The arrival of the World Cup in South Africa had fostered hopes that the comfortable hegemony enjoyed by European and South American nations would be placed in jeopardy. But with Ivory Coast's preparations descending into farce, it appears the torch of optimism and title of most promising underdogs has been passed to South Korea, the side that defeated them 2-0 in a friendly international at QPR's Loftus Road last week.
Naming Huh Jung-Moo's side as potential dark horses is hardly a leap of faith. South Korea have qualified for the past six tournaments and a semi-final appearance in the 2002 competition on home soil is the finest performance by any country outside of Europe and South America in World Cup history. Though few would predict a repeat, confidence is certainly growing within the camp. Speaking after a game in which his side outclassed and, more surprisingly, outfought a woeful Ivory Coast side, Park Ji-Sung expressed the belief that South Korea are certainly the finest team representing their continent at present.
"Are South Korea the best team from Asia? Yes I believe that," Park said, in front of thousands of adoring fans who waited 45 minutes after the final whistle to see their hero address the press. "We have proved that with our history and in the Asian qualification as well. Against Japan, against any Asian team we have carried out good results. I would say we are the best team in Asia."
Allied to such evident confidence is a growing cache of knowledge. Park has led the exodus of Korean players to Europe in recent years having represented both PSV Eindhoven and Manchester United at the highest level, but Lee Chung-Yong (Bolton), Ki-Sung-Yong (Celtic) and Cha Du-Ri (Freiburg) all add invaluable experience of European football that could serve South Korea well in the summer. As Park explains: "Before we didn't have any experience out of our country and didn't know how to deal with that type of player. But now we have quite a few players with experience of Europe or somewhere else. That makes us more confident to play against European or any other teams."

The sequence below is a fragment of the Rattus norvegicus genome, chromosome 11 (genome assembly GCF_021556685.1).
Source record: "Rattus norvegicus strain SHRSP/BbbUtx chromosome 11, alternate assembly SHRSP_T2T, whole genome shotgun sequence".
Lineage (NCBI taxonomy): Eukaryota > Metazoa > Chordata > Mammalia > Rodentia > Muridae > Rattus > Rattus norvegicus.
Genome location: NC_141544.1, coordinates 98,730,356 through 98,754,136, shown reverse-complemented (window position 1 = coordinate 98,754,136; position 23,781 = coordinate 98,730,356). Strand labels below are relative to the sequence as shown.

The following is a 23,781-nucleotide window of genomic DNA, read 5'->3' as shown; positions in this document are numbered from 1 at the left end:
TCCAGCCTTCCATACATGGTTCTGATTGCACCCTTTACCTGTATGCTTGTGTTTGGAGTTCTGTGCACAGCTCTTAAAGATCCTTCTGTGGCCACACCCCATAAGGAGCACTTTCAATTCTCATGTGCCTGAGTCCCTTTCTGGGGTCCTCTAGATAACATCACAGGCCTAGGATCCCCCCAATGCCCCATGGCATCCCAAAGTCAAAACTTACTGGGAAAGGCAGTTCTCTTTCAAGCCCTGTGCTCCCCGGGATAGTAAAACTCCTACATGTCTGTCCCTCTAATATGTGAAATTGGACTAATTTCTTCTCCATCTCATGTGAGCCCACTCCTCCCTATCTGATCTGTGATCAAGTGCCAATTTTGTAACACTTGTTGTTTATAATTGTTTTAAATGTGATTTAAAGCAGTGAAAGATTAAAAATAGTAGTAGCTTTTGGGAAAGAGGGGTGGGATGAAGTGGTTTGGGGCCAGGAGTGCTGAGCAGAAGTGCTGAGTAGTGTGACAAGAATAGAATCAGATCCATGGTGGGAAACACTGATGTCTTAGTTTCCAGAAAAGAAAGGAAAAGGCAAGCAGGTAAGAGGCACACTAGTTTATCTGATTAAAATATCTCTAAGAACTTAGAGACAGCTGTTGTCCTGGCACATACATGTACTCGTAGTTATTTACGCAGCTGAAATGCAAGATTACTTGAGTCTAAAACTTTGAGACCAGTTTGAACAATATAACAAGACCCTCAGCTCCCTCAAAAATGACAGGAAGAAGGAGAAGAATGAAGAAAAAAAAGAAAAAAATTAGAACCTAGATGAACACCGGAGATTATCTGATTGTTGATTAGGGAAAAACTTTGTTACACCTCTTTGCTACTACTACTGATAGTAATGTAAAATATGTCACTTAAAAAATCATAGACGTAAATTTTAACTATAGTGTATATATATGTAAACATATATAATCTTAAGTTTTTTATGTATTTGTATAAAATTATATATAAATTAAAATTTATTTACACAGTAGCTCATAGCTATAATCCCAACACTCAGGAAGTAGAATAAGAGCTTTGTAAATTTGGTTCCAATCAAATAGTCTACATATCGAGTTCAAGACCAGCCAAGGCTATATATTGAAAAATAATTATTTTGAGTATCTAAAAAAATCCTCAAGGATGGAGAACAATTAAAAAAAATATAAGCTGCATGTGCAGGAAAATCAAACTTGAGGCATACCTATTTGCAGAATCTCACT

But while Asian sides are growing in confidence, stature and experience, the weight of history remains firmly against them. The overbearing dominance of European and South American sides is reflected in Park's response when asked what Asian countries can realistically aspire to. He says, "If one of the teams get through the group stages it will be a success for Asia." Encouraging for the continent perhaps, but it is a shame for the rest of the world that challenging the established powers appears as unrealistic as ever, even with South Korea in confident mood.
It seems as though England's World Cup preparations just cannot help but attract controversy. The unseemly saga of John Terry's (still alleged) extra-marital affairs was just beginning to die away and then Fabio Capello was hit by Tuesday's revelations that a team meeting prior to last week's friendly victory over Egypt had been secretly recorded by a mystery party. Sir Alex Ferguson believes the situation "is a concern" having been involved in a similar incident in 2005, and the fact that security has been breached will be of real concern to the FA, as is the thought that Fabio Capello's tactical plans and motivational techniques could have been exposed to the outside world ahead of a crucial few months for the national side. However, rumours that Capello was heard to exclaim, "That Peter Crouch has got a good touch for a big man, hasn't he?" remain unconfirmed.
PLAYER IN FOCUS: Liedson
Born in Brazil yet representing Portugal this summer, Liedson is one of a number of Carlos Queiroz's squad who will face his native country in Group G. He certainly appears in ominous form at present as, having scored for Portugal in a 2-0 win over China on March 3, the striker then excelled for his club at the weekend when scoring all four of Sporting Lisbon's goals against Belenenses. Liedson will be eagerly awaiting June 25 and said of facing the country of his birth: "I was born in Brazil and I really love my country, but I'm going to give everything I've got to help Portugal win. That game is like a final and I think it's probably the most eagerly anticipated game of the entire group phase. It's going to be spectacular." You can read the remarkable story of his journey from supermarket shelf stacker to World Cup striker in full here.
WORLD CUP QUOTE OF THE WEEK
Just when you were getting sick of the constant Alessandro Nesta updates, Francesco Totti decides to speculate once more about his own possible comeback to the Italy fold. "Returning to the Azzurri? I don't know because I have not spoken with the coach about it," Totti told Canal+. "I have to evaluate my physical condition and then we have to see if the group wants me there. It's one thing after another." Yes, yes it is.